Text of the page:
Paul Nowak, in TUC’s recent Being LGBT+ at Work report, believes that everyone should feel safe at work. However, this is not the case for many members of the LGBT+ community as homophobia, biphobia and transphobia are still very much prevalent in UK workplaces. He further adds that he was told by people that they feel grateful if even basic needs are met.
In addition to Paul Nowak’s statement, Maria Exall (TUC president 2022-23) said that as TUC’s first LGBT+ president, this report has been “sobering”. Maria further adds, “In my lifetime, the world of work has changed immeasurably for LGBT+ people – in no small part due to the efforts of trade unions and trade unionists. But as this report shows, there is far more that needs to happen to ensure safety and dignity for all LGBT+ people at work.”
LGBT+ Workers Have Low Expectations
One of the key findings in this report was that members of the LGBT+ community have very low expectations from their workplace. A teacher that was interviewed by TUC even said that they were lucky not to have faced bullying in their current workplace. They added that they “feel guilty for how easy they have it here.”
This is especially in the case of trans and non-binary employees, as employers are not well-informed enough to provide support. Ella, a work coach, told TUC that while she has experienced biphobia at work, it is nothing compared to what some of her non-binary or trans colleagues have faced.
Another person who spoke to TUC, Sandra, said “Managers assume people are trans warriors – that if they’ve decided to transition then they’re totally fine, confident, ready, it’s easy. And for the staff – it’s hard to show that uncertainty, the turmoil, the everything that they’re feeling. So, the managers’ view is – just get on with your work.” Sandra further explains that asking someone for their name is not the end but the start of their journey.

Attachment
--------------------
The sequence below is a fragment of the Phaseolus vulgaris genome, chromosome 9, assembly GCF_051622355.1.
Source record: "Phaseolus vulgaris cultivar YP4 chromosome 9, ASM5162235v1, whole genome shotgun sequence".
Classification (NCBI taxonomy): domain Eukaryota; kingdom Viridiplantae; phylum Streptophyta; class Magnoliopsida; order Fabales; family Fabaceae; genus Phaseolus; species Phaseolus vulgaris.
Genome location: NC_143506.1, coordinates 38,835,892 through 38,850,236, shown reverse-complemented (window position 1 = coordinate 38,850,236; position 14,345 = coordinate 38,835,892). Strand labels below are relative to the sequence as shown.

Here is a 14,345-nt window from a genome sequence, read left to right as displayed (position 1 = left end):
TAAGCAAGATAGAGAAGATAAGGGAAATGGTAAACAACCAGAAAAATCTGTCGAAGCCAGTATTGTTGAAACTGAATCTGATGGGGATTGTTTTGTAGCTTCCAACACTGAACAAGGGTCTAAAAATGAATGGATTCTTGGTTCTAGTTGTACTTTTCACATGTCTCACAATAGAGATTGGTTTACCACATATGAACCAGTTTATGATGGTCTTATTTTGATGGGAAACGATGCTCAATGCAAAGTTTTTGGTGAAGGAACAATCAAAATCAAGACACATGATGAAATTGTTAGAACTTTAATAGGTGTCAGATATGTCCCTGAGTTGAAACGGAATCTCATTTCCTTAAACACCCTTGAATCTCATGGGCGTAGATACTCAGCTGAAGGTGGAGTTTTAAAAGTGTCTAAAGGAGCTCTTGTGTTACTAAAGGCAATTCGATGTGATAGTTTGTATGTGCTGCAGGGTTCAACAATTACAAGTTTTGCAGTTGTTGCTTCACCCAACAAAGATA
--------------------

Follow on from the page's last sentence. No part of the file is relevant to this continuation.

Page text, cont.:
Policies are Appropriate but not Sufficient
Incorporating workplace policies for LGBT+ employees is something that has been widely spoken about. And in most organisations, employers are trying to make the workplace more inclusive. However, the people who were interviewed by TUC say that while the policies and procedures are all appropriate, they are not sufficient.
Beyond policies, LGBT+ employees feel there is a lot more that employers can do. Incorporating the right facilities, especially for trans and non-binary staff, is the topmost need for LGBT+ employees. Additionally, having gender-neutral clothing and dress policies would be appreciated.
Interviewees also felt that there needed to be ways to tackle stereotypes at work, and also deal with being misgendered. It is not just policies that make the workplace more inclusive but the perceptions that people hold that can determine true inclusivity. Heather, a costume designer, says it’s “eurgh” dealing with stereotypes when asked what her “husband” does and she needs to correct people by saying “my wife..”
Unions Can Help Raise Expectations, TUC suggests
The TUC suggests that since policies are not sufficient, organisations need to take more action to create inclusive workplaces. Some of the recommendations include taking immediate action against bullying, creating space for diversity and inclusion initiatives, and updating digital systems to include all genders and pronouns.
TUC also urges unions to get involved with different workplaces to ensure LGBT+ workers are understood and represented appropriately. Additionally, unions should consult with LGBT+ members to create policies that are truly for them, so that their concerns are sufficiently addressed.
You can find the whole report by TUC here